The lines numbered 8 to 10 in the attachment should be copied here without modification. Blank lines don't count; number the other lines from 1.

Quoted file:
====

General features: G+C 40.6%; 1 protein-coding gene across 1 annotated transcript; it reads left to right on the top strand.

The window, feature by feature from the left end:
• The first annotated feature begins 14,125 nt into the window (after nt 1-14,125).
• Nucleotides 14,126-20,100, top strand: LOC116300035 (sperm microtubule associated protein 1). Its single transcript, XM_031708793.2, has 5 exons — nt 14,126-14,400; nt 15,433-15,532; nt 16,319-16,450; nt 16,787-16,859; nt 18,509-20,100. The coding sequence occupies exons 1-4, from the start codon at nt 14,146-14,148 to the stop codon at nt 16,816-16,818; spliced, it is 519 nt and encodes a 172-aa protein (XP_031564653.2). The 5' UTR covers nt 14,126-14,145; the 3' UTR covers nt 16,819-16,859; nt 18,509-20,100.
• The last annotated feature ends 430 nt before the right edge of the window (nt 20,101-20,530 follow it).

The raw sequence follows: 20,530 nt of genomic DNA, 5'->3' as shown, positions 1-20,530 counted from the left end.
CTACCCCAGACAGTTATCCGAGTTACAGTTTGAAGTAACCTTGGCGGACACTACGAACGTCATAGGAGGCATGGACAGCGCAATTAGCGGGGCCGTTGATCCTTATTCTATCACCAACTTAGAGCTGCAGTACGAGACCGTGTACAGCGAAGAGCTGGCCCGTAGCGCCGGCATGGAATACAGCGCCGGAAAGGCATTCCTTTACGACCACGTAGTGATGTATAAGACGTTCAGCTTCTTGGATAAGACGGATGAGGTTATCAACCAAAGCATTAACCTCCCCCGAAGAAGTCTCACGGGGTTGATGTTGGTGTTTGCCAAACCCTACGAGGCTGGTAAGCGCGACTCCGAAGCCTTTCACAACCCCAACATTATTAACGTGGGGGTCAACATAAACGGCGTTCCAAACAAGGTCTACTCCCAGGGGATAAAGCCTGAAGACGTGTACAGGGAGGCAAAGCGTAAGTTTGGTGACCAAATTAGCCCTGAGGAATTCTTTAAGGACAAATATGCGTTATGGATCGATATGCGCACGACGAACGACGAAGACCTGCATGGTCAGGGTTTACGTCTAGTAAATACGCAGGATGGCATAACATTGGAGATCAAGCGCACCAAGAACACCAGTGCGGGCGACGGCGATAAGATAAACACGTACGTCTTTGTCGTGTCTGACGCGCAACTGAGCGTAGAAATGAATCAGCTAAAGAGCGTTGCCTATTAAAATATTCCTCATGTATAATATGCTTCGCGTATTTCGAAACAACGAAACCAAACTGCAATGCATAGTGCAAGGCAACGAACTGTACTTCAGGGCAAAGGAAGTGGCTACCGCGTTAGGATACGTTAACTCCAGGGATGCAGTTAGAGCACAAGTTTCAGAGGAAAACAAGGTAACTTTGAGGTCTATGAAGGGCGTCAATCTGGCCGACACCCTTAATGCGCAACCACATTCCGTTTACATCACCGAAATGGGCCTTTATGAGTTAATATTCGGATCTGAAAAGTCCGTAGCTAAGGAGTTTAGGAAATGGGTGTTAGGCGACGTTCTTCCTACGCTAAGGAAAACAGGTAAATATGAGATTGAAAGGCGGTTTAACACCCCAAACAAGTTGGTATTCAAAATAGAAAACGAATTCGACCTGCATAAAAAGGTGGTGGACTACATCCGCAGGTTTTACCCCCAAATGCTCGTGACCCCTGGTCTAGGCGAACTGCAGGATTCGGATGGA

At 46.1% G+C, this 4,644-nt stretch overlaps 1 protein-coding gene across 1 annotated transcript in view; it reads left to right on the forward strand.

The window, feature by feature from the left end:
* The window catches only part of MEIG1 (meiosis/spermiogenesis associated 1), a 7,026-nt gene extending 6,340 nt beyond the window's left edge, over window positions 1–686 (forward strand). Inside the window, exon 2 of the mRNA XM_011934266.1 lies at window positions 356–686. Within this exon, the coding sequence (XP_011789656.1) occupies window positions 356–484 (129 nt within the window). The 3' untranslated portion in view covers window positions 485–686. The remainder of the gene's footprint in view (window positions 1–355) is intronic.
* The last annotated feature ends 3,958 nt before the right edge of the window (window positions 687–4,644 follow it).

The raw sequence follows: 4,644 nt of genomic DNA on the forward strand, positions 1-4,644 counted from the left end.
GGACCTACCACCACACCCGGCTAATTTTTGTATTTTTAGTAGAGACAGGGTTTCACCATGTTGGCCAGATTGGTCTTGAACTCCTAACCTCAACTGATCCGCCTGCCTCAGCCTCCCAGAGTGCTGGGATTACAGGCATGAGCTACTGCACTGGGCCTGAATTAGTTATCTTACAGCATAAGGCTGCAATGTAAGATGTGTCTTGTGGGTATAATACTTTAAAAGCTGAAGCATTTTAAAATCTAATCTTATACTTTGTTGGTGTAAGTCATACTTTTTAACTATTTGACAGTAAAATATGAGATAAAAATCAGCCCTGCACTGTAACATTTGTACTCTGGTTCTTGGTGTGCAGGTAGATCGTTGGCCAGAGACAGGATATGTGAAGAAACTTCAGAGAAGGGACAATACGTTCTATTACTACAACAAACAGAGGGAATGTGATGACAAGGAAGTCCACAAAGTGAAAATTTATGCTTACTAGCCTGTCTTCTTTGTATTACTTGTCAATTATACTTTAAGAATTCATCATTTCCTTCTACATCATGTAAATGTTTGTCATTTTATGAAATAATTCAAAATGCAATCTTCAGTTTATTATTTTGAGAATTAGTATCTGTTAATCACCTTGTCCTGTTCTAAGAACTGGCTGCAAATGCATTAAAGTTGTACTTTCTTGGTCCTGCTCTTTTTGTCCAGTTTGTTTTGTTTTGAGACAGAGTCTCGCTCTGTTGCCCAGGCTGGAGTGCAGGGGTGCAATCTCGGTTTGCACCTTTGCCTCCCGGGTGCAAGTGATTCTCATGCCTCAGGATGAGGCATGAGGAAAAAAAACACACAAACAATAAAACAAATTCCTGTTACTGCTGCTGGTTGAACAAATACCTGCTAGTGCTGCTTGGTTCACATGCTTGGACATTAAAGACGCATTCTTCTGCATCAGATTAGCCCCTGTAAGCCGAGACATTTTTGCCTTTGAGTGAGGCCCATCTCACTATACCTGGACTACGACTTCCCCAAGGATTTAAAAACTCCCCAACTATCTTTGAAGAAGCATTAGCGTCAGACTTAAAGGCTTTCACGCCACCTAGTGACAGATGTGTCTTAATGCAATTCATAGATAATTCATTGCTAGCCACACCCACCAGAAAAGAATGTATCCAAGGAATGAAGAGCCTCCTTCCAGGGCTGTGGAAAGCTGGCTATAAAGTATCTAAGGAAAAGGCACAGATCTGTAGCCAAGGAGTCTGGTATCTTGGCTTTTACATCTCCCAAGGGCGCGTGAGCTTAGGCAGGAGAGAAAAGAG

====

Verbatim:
At 46.1% G+C, this 4,644-nt stretch overlaps 1 protein-coding gene across 1 annotated transcript in view; it reads left to right on the forward strand.

The window, feature by feature from the left end:
* The window catches only part of MEIG1 (meiosis/spermiogenesis associated 1), a 7,026-nt gene extending 6,340 nt beyond the window's left edge, over window positions 1–686 (forward strand). Inside the window, exon 2 of the mRNA XM_011934266.1 lies at window positions 356–686. Within this exon, the coding sequence (XP_011789656.1) occupies window positions 356–484 (129 nt within the window). The 3' untranslated portion in view covers window positions 485–686. The remainder of the gene's footprint in view (window positions 1–355) is intronic.